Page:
Windows in a new construction build. Will I have neighbor issues? - AVS Forum
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post #1 of 14 Old 06-26-2012, 07:19 PM - Thread Starter
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We're in the foundation stage of our new construction. The plan was initially to build the room without wondows. However, because I was restricted in room size, I want the room future-proofed in the event that I build a seperate detached theater room on our property. I decided to opt for a pair of 4x6 windows in the 15x15 room. Light is not much of a concern as I can add light blocking shades, curtains, and throw in an acoustic panel behind curtain. However, I am concerned about the neighbors hearing sound from the windows. The rest of the room will be simple GG with DD. The closest part of the neighbors home (rooms on two stories) is approximately 150 - 175 ft from the room/windows. Should I be concerned?

The audio is processor, amp, Klipsch THX Ultras and a pair of PB13 Ultras.
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post #2 of 14 Old 06-26-2012, 07:24 PM
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If you're future proofing, I'd recommend blocking out a window opening in the foundation wall. But don't bother installing a window. Just run your exterior finish over the outside and drywall the inside. Document where the rough opening is so some future owner knows where to start whacking with the wrecking axe.

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post #3 of 14 Old 06-26-2012, 08:59 PM
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+1. And depending on the location and exterior finish, you might have them just fill the window spaces with shutters or a slate tile. Would make it obvious where the windows could be, and wouldn't require messing up the exterior later... And it may look better - I put some small slate niches on the front-facing wall of my theater to avoid a blank chunk of stucco (BCoS, as it's been officially termed, now)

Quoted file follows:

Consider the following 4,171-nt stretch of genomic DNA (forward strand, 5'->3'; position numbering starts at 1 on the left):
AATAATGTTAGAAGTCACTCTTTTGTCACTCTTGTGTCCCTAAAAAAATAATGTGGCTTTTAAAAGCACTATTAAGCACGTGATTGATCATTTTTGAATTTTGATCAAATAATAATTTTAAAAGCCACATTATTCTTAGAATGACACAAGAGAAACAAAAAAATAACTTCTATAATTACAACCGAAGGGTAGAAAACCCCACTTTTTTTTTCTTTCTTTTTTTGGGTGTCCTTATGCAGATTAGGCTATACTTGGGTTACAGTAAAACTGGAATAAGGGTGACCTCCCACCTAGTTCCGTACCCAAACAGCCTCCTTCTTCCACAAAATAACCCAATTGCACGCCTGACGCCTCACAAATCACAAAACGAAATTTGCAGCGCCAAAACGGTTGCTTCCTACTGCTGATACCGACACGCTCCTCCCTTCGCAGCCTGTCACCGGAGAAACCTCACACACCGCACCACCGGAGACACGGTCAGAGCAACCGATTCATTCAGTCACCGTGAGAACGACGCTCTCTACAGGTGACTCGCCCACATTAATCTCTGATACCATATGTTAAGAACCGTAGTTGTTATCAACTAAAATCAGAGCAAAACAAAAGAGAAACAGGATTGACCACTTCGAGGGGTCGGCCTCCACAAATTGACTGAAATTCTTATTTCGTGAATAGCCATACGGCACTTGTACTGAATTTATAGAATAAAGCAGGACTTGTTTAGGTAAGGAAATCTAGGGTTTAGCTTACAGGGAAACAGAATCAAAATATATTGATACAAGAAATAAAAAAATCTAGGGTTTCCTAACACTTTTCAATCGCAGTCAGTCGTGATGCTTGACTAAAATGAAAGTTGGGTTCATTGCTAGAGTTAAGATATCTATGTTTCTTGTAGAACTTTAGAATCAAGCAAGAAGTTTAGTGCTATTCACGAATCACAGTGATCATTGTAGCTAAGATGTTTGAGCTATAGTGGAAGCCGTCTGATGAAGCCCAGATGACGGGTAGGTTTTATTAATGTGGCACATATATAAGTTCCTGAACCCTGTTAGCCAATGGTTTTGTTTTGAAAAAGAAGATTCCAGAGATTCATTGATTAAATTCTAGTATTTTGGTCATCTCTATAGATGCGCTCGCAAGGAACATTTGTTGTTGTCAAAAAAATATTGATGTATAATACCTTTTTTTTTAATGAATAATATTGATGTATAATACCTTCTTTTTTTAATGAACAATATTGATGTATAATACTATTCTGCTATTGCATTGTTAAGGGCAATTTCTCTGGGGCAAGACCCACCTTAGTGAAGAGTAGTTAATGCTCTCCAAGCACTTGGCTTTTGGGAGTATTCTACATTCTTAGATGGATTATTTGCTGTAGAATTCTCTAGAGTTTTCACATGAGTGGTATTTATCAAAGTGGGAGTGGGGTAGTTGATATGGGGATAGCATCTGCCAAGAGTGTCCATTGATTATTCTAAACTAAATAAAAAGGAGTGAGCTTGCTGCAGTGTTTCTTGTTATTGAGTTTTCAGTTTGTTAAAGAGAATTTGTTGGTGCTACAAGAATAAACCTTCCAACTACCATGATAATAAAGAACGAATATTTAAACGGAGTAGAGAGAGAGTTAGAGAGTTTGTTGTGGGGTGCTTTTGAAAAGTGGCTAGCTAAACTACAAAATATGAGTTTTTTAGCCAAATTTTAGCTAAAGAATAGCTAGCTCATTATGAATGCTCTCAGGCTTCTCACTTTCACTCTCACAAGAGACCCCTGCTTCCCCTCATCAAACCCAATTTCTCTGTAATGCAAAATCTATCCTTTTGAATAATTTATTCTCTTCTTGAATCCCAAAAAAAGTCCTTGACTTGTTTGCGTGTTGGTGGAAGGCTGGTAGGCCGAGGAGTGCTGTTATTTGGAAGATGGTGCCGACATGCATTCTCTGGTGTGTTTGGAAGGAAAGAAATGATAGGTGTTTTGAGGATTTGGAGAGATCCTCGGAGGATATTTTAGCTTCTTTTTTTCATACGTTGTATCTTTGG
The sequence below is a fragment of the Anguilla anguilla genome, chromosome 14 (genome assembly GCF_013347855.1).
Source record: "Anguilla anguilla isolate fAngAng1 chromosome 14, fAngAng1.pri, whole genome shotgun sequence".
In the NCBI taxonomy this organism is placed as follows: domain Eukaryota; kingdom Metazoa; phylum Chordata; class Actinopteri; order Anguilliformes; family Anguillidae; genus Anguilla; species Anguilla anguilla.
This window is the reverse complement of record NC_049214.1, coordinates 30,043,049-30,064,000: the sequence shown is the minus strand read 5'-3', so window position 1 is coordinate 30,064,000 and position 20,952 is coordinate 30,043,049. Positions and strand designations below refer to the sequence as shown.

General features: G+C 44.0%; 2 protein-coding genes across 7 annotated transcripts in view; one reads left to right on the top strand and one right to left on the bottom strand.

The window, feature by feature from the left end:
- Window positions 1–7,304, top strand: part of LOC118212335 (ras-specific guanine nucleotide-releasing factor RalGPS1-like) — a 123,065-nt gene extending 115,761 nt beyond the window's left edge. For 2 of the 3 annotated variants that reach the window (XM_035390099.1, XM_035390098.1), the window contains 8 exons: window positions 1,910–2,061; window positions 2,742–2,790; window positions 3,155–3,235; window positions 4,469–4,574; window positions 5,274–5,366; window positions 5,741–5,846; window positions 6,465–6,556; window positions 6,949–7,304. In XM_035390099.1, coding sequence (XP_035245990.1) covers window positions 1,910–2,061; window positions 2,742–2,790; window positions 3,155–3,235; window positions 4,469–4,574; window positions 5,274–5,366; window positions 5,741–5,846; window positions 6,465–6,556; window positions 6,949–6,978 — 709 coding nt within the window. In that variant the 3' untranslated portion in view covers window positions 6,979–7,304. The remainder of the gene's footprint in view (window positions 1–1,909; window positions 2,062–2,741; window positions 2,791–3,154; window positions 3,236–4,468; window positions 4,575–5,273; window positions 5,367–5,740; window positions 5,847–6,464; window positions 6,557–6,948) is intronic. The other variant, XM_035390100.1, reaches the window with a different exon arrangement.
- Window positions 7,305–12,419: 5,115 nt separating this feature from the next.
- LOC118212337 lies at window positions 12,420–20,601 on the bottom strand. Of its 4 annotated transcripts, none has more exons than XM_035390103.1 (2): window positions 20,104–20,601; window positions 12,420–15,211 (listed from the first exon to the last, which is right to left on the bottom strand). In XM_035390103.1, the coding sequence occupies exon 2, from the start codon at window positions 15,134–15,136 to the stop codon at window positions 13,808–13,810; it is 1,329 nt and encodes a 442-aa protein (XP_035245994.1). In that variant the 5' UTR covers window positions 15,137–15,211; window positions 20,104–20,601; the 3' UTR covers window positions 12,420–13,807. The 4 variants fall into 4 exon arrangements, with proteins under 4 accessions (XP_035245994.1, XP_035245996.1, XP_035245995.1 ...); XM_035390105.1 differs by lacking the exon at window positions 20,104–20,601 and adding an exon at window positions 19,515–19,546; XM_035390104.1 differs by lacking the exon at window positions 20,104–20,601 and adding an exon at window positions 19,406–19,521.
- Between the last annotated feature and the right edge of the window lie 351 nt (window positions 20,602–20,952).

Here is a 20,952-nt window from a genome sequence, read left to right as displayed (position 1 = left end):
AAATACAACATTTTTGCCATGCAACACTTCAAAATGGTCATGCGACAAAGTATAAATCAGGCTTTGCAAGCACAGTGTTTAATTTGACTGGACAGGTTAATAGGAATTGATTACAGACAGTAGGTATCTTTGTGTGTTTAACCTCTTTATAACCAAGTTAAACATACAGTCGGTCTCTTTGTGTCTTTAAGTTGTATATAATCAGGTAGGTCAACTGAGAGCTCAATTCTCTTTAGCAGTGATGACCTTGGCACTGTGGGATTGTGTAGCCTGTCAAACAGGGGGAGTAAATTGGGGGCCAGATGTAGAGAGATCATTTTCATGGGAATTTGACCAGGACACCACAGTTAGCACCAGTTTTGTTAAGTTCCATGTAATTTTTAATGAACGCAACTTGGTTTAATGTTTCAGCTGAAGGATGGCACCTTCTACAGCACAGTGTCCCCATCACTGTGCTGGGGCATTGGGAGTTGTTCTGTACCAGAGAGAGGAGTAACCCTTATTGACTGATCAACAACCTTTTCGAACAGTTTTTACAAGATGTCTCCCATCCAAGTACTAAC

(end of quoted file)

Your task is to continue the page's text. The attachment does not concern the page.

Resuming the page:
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post #4 of 14 Old 06-27-2012, 06:10 AM - Thread Starter
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Great ideas. They're framing today so I'll run it by the foreman. I like the idea of niches for ease of conversion. The exterior is stucco so though its not as difficult as brick, I'd rather have the ability for an easy transition to windows. The slate idea is great. We have limestone accents and entry so they can probably tile it in stone.
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post #5 of 14 Old 06-27-2012, 06:11 AM
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You could put the windows in for external appearances. Mount a blind in the closed position then build your walls in front of the window totally blocking it out. You can do your framing for a normal window so that if you want to cut open the wall at a future point and re-purpose the room it will be easier to do. This is about the same as many of us who just cover up windows in our projects. Once the widow is framed out you can add some more cross pieces to support the drywall.
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post #6 of 14 Old 06-27-2012, 08:32 AM
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Quote:
Originally Posted by BIGmouthinDC View Post